When news of the Djilas affair reached this country, the press played dreary variations on the theme, when thieves fall out, and The New York Times, conscious of more sophisticated responsibilities, pointed to “Western influences” behind Djilas’ dissent from Titoism, an observation which caution might have taught the Times to forgo. The Djilas case is obviously of the first importance, another sign of that molecular disintegration at work in eastern Europe and a further proof, if any be needed, that the hope for political stability on the continent is sheer chimera.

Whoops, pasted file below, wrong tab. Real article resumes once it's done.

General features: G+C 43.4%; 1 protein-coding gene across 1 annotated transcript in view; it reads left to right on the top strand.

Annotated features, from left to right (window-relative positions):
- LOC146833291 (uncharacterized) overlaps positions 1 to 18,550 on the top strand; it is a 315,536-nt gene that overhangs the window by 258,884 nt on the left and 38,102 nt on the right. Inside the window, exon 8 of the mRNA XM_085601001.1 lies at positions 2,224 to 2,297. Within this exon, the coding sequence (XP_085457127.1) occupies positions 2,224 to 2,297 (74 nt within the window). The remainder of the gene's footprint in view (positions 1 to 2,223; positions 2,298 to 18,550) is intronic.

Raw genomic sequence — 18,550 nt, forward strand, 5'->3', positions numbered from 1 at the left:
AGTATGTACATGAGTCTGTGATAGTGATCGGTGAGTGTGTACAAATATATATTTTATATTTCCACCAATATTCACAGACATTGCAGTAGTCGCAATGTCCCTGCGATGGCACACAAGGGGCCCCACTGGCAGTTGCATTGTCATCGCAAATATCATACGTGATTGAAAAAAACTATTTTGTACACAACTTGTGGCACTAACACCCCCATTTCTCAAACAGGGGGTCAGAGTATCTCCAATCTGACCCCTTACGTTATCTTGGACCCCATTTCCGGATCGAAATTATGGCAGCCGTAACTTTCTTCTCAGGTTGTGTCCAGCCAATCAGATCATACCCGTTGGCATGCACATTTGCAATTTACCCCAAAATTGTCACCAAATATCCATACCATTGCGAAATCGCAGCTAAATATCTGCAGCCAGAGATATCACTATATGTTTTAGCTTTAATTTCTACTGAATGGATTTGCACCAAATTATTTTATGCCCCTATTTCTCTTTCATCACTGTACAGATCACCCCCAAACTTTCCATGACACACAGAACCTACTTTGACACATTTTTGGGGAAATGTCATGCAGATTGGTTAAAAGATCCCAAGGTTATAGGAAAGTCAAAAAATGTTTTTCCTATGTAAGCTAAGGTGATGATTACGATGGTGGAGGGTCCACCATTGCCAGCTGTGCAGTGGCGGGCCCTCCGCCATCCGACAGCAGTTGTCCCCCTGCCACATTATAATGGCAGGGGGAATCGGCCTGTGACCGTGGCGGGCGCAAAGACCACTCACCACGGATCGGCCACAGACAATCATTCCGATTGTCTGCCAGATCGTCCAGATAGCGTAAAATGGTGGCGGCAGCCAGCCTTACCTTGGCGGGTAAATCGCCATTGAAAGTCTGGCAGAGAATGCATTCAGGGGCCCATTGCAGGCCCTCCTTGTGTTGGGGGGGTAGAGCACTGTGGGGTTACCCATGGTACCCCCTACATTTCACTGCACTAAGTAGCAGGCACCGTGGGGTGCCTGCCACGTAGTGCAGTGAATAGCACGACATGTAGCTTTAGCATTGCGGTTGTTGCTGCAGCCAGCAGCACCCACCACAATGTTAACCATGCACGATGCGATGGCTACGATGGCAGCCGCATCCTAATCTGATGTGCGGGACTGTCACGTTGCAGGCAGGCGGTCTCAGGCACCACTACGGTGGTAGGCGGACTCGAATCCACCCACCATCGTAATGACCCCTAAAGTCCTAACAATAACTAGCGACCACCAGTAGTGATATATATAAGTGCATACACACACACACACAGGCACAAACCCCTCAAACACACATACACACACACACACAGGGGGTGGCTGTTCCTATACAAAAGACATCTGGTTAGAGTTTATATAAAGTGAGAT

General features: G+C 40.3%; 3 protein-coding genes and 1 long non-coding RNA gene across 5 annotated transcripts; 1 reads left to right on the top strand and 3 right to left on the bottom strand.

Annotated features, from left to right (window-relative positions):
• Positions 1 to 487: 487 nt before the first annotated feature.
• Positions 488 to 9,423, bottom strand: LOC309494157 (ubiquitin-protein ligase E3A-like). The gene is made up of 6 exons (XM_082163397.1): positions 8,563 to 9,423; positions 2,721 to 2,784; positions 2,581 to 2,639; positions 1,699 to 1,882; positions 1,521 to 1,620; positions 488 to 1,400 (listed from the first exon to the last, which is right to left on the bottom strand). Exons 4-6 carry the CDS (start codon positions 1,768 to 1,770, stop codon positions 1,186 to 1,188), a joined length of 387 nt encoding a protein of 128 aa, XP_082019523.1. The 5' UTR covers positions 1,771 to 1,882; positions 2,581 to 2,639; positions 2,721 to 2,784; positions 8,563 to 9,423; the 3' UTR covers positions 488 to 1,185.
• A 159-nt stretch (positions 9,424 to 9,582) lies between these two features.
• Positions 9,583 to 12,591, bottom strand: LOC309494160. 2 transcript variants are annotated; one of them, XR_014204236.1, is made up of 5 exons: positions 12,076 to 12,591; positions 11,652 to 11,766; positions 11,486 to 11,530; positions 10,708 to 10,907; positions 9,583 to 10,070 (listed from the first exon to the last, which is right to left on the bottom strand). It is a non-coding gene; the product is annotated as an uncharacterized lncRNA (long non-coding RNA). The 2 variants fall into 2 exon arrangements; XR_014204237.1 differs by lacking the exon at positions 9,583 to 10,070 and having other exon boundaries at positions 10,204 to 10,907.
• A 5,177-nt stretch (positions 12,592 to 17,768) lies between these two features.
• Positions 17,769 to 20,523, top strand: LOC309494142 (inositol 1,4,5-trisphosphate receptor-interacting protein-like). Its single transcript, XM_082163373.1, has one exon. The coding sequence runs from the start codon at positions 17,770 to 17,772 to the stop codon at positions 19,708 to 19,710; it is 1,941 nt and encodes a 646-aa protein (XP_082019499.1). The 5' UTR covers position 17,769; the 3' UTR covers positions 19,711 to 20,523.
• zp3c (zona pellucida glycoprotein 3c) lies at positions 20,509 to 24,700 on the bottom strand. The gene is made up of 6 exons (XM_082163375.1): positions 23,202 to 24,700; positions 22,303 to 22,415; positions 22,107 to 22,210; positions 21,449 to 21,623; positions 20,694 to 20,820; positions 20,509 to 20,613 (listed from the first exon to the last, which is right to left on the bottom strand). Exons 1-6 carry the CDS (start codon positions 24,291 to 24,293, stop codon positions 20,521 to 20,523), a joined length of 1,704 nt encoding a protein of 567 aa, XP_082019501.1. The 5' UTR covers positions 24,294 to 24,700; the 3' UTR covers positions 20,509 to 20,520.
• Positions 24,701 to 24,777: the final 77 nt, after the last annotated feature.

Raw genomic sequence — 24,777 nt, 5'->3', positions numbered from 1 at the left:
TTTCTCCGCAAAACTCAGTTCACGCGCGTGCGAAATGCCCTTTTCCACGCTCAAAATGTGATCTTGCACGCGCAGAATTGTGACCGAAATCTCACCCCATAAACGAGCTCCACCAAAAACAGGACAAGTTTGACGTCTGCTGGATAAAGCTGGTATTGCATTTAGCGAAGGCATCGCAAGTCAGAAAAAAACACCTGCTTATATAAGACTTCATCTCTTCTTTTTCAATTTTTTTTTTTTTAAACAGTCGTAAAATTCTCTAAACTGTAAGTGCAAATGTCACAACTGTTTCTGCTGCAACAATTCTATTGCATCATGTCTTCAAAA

What is remarkable about Djilas is not that he deviated, but the extent to which he deviated, the public characte...
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